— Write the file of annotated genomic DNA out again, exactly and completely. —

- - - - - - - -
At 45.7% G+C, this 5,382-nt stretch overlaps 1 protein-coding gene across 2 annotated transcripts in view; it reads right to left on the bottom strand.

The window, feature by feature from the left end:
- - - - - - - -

At 45.7% G+C, this 5,382-nt stretch overlaps 1 protein-coding gene across 2 annotated transcripts in view; it reads right to left on the bottom strand.

The window, feature by feature from the left end: